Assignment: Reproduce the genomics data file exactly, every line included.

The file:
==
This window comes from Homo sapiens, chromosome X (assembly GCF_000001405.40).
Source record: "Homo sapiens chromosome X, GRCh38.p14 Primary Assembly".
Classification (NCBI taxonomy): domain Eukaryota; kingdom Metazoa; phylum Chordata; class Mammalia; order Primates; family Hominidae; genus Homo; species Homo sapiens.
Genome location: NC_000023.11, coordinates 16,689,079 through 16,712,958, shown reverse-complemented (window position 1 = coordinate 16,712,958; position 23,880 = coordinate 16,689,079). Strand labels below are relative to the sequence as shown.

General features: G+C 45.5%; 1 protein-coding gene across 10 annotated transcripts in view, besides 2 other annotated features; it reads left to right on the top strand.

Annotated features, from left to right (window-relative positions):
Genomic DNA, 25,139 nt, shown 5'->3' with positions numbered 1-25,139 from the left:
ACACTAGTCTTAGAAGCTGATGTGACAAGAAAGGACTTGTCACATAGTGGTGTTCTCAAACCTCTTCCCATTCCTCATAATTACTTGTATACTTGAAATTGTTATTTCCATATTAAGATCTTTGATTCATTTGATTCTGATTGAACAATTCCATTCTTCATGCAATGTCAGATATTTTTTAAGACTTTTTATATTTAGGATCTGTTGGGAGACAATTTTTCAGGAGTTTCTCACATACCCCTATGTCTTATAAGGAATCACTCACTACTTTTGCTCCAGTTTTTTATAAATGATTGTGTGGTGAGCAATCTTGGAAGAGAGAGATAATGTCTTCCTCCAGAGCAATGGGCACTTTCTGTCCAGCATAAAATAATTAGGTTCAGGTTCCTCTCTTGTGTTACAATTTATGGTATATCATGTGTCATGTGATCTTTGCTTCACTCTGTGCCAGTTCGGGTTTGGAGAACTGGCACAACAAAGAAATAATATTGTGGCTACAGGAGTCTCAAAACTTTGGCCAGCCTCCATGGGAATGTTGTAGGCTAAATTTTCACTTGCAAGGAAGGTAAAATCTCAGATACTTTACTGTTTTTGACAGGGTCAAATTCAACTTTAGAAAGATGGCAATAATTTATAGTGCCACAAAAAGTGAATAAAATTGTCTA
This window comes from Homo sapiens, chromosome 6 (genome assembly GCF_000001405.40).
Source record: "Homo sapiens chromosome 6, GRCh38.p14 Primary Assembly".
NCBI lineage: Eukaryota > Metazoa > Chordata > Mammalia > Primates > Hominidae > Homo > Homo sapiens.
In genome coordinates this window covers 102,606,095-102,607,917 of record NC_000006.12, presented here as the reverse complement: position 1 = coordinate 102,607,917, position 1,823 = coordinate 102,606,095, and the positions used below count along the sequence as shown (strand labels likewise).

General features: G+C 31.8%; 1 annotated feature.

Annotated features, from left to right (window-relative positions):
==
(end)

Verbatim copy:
This window comes from Homo sapiens, chromosome X (assembly GCF_000001405.40).
Source record: "Homo sapiens chromosome X, GRCh38.p14 Primary Assembly".
Classification (NCBI taxonomy): domain Eukaryota; kingdom Metazoa; phylum Chordata; class Mammalia; order Primates; family Hominidae; genus Homo; species Homo sapiens.
Genome location: NC_000023.11, coordinates 16,689,079 through 16,712,958, shown reverse-complemented (window position 1 = coordinate 16,712,958; position 23,880 = coordinate 16,689,079). Strand labels below are relative to the sequence as shown.

General features: G+C 45.5%; 1 protein-coding gene across 10 annotated transcripts in view, besides 2 other annotated features; it reads left to right on the top strand.

Annotated features, from left to right (window-relative positions):
Genomic DNA, 25,139 nt, shown 5'->3' with positions numbered 1-25,139 from the left:
ACACTAGTCTTAGAAGCTGATGTGACAAGAAAGGACTTGTCACATAGTGGTGTTCTCAAACCTCTTCCCATTCCTCATAATTACTTGTATACTTGAAATTGTTATTTCCATATTAAGATCTTTGATTCATTTGATTCTGATTGAACAATTCCATTCTTCATGCAATGTCAGATATTTTTTAAGACTTTTTATATTTAGGATCTGTTGGGAGACAATTTTTCAGGAGTTTCTCACATACCCCTATGTCTTATAAGGAATCACTCACTACTTTTGCTCCAGTTTTTTATAAATGATTGTGTGGTGAGCAATCTTGGAAGAGAGAGATAATGTCTTCCTCCAGAGCAATGGGCACTTTCTGTCCAGCATAAAATAATTAGGTTCAGGTTCCTCTCTTGTGTTACAATTTATGGTATATCATGTGTCATGTGATCTTTGCTTCACTCTGTGCCAGTTCGGGTTTGGAGAACTGGCACAACAAAGAAATAATATTGTGGCTACAGGAGTCTCAAAACTTTGGCCAGCCTCCATGGGAATGTTGTAGGCTAAATTTTCACTTGCAAGGAAGGTAAAATCTCAGATACTTTACTGTTTTTGACAGGGTCAAATTCAACTTTAGAAAGATGGCAATAATTTATAGTGCCACAAAAAGTGAATAAAATTGTCTA
This window comes from Homo sapiens, chromosome 6 (genome assembly GCF_000001405.40).
Source record: "Homo sapiens chromosome 6, GRCh38.p14 Primary Assembly".
NCBI lineage: Eukaryota > Metazoa > Chordata > Mammalia > Primates > Hominidae > Homo > Homo sapiens.
In genome coordinates this window covers 102,606,095-102,607,917 of record NC_000006.12, presented here as the reverse complement: position 1 = coordinate 102,607,917, position 1,823 = coordinate 102,606,095, and the positions used below count along the sequence as shown (strand labels likewise).

General features: G+C 31.8%; 1 annotated feature.

Annotated features, from left to right (window-relative positions):